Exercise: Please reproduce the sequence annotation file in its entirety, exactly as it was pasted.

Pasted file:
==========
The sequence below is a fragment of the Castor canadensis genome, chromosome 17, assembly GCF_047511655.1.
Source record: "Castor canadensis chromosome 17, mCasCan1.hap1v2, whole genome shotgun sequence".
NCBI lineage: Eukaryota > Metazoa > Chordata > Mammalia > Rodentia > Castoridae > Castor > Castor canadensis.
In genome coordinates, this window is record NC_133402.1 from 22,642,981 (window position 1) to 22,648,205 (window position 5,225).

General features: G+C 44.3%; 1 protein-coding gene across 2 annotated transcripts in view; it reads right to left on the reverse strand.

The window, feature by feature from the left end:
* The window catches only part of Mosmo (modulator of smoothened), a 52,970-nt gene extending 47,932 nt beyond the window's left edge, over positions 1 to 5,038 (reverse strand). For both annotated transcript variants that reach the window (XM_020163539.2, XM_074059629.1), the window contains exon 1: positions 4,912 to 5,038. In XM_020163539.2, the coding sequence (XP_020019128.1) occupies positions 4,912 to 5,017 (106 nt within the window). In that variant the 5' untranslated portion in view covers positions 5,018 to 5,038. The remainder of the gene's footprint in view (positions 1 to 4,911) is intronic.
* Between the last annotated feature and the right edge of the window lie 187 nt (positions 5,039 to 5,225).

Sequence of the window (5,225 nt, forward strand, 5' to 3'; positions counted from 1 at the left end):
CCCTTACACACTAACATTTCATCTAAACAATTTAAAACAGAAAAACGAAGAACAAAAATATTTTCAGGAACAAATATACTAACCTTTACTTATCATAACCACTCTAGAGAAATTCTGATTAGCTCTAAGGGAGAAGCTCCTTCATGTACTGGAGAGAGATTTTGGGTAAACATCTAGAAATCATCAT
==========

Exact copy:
The sequence below is a fragment of the Castor canadensis genome, chromosome 17, assembly GCF_047511655.1.
Source record: "Castor canadensis chromosome 17, mCasCan1.hap1v2, whole genome shotgun sequence".
NCBI lineage: Eukaryota > Metazoa > Chordata > Mammalia > Rodentia > Castoridae > Castor > Castor canadensis.
In genome coordinates, this window is record NC_133402.1 from 22,642,981 (window position 1) to 22,648,205 (window position 5,225).

General features: G+C 44.3%; 1 protein-coding gene across 2 annotated transcripts in view; it reads right to left on the reverse strand.

The window, feature by feature from the left end:
* The window catches only part of Mosmo (modulator of smoothened), a 52,970-nt gene extending 47,932 nt beyond the window's left edge, over positions 1 to 5,038 (reverse strand). For both annotated transcript variants that reach the window (XM_020163539.2, XM_074059629.1), the window contains exon 1: positions 4,912 to 5,038. In XM_020163539.2, the coding sequence (XP_020019128.1) occupies positions 4,912 to 5,017 (106 nt within the window). In that variant the 5' untranslated portion in view covers positions 5,018 to 5,038. The remainder of the gene's footprint in view (positions 1 to 4,911) is intronic.
* Between the last annotated feature and the right edge of the window lie 187 nt (positions 5,039 to 5,225).

Sequence of the window (5,225 nt, forward strand, 5' to 3'; positions counted from 1 at the left end):
CCCTTACACACTAACATTTCATCTAAACAATTTAAAACAGAAAAACGAAGAACAAAAATATTTTCAGGAACAAATATACTAACCTTTACTTATCATAACCACTCTAGAGAAATTCTGATTAGCTCTAAGGGAGAAGCTCCTTCATGTACTGGAGAGAGATTTTGGGTAAACATCTAGAAATCATCAT